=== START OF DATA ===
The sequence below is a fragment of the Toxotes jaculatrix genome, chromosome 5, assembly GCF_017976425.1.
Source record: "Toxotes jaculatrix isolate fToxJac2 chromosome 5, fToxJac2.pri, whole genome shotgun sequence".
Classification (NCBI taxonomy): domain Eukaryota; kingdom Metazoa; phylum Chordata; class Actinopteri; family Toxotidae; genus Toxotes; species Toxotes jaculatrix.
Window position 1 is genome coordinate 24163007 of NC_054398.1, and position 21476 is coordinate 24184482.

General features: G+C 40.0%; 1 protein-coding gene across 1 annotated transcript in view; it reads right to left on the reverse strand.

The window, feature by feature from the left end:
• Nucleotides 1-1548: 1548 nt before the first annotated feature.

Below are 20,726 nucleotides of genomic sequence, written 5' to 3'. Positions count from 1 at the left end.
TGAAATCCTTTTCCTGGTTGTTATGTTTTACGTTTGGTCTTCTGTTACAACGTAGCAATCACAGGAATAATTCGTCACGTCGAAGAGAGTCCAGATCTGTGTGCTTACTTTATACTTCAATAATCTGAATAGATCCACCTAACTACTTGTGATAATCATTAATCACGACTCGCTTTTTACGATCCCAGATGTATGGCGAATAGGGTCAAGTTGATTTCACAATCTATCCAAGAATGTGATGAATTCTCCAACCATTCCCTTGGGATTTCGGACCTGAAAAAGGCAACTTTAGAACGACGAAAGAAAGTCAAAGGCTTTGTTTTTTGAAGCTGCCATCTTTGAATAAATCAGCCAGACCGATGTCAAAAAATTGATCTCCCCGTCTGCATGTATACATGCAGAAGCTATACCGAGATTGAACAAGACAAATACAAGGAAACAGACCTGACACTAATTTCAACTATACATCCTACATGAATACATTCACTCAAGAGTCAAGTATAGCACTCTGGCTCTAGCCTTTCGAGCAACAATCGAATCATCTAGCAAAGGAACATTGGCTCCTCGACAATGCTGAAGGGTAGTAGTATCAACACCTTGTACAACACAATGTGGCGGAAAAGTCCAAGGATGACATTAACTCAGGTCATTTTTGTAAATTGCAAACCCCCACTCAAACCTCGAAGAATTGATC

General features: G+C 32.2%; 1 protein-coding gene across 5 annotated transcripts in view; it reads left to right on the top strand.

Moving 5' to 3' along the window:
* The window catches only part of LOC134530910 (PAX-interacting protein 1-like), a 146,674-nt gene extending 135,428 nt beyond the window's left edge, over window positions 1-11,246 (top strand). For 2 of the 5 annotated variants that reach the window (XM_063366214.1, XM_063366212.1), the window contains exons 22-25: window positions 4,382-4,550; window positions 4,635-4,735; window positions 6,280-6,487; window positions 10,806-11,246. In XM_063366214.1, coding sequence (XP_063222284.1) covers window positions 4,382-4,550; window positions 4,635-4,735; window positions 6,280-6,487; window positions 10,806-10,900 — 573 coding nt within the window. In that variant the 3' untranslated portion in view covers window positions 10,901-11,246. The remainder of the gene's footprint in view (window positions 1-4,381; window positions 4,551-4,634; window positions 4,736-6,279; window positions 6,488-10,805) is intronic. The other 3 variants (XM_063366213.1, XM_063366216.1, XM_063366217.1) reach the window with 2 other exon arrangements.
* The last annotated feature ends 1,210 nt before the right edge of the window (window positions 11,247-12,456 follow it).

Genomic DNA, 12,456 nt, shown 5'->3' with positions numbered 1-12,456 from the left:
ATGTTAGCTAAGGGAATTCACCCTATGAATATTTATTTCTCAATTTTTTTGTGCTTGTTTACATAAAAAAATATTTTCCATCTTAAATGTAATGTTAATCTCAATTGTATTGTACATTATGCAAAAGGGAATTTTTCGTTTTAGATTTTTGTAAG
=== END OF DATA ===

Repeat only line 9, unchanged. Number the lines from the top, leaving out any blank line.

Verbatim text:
TGAAATCCTTTTCCTGGTTGTTATGTTTTACGTTTGGTCTTCTGTTACAACGTAGCAATCACAGGAATAATTCGTCACGTCGAAGAGAGTCCAGATCTGTGTGCTTACTTTATACTTCAATAATCTGAATAGATCCACCTAACTACTTGTGATAATCATTAATCACGACTCGCTTTTTACGATCCCAGATGTATGGCGAATAGGGTCAAGTTGATTTCACAATCTATCCAAGAATGTGATGAATTCTCCAACCATTCCCTTGGGATTTCGGACCTGAAAAAGGCAACTTTAGAACGACGAAAGAAAGTCAAAGGCTTTGTTTTTTGAAGCTGCCATCTTTGAATAAATCAGCCAGACCGATGTCAAAAAATTGATCTCCCCGTCTGCATGTATACATGCAGAAGCTATACCGAGATTGAACAAGACAAATACAAGGAAACAGACCTGACACTAATTTCAACTATACATCCTACATGAATACATTCACTCAAGAGTCAAGTATAGCACTCTGGCTCTAGCCTTTCGAGCAACAATCGAATCATCTAGCAAAGGAACATTGGCTCCTCGACAATGCTGAAGGGTAGTAGTATCAACACCTTGTACAACACAATGTGGCGGAAAAGTCCAAGGATGACATTAACTCAGGTCATTTTTGTAAATTGCAAACCCCCACTCAAACCTCGAAGAATTGATC